John Dewey "on the side of the angels": A critique of Kestenbaum's phenomenological reading of a common faith
David Bourget (Western Ontario)
David Chalmers (ANU, NYU)
Rafael De Clercq
Ezio Di Nucci
Jack Alan Reynolds
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Education and Culture 23 (2):pp. 63-75 (2007)
In chapter 8 of The Grace and the Severity of the Ideal, Victor Kestenbaum disputes the naturalistic-instrumentalist reading of John Dewey's A Common Faith. Rather than accept the orthodox reading, he challenges mainstream Dewey scholars to read Dewey's theism from a phenomenological perspective. From this vantage, Kestenbaum contends that Dewey was wagering on transcendence, gambling on an ideal realm of supersensible entities, and hoping that the payoff would be universal acknowledgement of "a widening of the place of transcendence and faith in every area of his philosophy." In a long-neglected correspondence between John Dewey and Albert Balz, Dewey responds to Balz's misreading of his logic as a correspondence theory of truth by stating that through the translation of all the ontological into the logical in the context of inquiry, he is "on the side of the angels." I argue that Dewey is accomplishing much the same thing in A Common Faith by naturalistically unifying the real and the ideal under the heading of the religious. In this respect, Dewey's naturalism and instrumentalism, rather than Kestenbaum's transcendentalism, is firmly "on the side of the angels.".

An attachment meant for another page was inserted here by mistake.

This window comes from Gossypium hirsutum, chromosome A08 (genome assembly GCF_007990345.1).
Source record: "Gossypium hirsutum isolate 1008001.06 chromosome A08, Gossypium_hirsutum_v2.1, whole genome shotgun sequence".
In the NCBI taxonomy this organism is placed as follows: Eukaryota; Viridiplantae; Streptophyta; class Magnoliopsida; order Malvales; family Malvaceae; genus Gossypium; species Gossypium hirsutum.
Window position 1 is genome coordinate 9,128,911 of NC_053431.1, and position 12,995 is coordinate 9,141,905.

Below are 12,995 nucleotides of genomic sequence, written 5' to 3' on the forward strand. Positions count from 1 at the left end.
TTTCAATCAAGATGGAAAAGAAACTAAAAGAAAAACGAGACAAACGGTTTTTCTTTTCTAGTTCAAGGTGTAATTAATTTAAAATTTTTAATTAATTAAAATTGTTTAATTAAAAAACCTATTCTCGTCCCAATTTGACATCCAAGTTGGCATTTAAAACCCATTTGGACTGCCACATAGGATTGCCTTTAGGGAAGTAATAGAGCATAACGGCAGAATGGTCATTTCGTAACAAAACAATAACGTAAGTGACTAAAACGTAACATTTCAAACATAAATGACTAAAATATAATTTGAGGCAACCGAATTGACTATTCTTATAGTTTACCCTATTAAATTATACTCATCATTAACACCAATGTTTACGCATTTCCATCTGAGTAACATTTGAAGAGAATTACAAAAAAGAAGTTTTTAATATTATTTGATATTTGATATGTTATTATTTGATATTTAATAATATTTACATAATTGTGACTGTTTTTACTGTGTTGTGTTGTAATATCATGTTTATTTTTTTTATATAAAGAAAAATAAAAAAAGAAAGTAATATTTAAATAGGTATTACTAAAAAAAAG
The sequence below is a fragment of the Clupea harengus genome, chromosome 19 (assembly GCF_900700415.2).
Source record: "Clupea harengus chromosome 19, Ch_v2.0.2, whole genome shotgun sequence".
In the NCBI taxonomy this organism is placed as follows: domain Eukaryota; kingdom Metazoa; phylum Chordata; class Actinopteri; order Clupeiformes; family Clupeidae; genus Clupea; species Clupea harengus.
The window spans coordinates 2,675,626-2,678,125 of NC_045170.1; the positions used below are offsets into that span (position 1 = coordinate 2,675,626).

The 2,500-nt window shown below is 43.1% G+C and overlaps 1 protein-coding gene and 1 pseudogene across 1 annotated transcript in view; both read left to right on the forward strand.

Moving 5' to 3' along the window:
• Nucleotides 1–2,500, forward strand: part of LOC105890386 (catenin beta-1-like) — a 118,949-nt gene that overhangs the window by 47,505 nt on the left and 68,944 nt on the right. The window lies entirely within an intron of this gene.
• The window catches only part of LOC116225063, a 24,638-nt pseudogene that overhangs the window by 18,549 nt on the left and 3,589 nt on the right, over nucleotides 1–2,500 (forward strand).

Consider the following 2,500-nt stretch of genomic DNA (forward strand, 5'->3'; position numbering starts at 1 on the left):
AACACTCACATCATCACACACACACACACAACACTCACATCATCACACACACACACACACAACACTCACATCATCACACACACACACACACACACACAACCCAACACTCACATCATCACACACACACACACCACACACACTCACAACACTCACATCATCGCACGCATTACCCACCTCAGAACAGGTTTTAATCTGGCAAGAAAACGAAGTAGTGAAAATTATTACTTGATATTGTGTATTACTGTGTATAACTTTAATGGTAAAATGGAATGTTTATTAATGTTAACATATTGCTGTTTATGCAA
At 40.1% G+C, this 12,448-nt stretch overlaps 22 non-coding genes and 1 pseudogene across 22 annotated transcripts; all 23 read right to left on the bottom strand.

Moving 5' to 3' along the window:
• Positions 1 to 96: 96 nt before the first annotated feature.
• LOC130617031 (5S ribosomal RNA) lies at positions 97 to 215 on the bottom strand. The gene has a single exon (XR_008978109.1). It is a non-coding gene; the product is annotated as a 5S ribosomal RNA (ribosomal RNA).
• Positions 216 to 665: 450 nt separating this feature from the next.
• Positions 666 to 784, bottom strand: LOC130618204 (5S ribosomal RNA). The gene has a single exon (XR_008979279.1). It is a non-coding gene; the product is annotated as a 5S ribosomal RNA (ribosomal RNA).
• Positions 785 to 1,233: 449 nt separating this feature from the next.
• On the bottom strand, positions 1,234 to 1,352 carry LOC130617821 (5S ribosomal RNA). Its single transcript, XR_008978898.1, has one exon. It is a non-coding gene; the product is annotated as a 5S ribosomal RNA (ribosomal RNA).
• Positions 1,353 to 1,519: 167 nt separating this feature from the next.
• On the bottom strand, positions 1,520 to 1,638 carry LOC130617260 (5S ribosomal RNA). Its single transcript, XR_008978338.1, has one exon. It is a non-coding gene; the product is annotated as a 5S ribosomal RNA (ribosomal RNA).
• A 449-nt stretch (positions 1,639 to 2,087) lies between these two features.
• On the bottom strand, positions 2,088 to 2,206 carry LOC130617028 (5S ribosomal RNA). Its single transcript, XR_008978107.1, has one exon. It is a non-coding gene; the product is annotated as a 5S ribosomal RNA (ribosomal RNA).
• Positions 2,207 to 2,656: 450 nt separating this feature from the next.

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Shane Ralston (2013). Review Seeing Together: Mind, Matter, and the Experimental Outlook of John Dewey and Arthur F. Bentley Ryan Frank X. American Institute for Economic Research Great Barrington. The Pluralist 8 (1):124-129.
Shane J. Ralston (2010). Can Pragmatists Be Institutionalists? John Dewey Joins the Non-Ideal/Ideal Theory Debate. Human Studies 33 (1):65-84.
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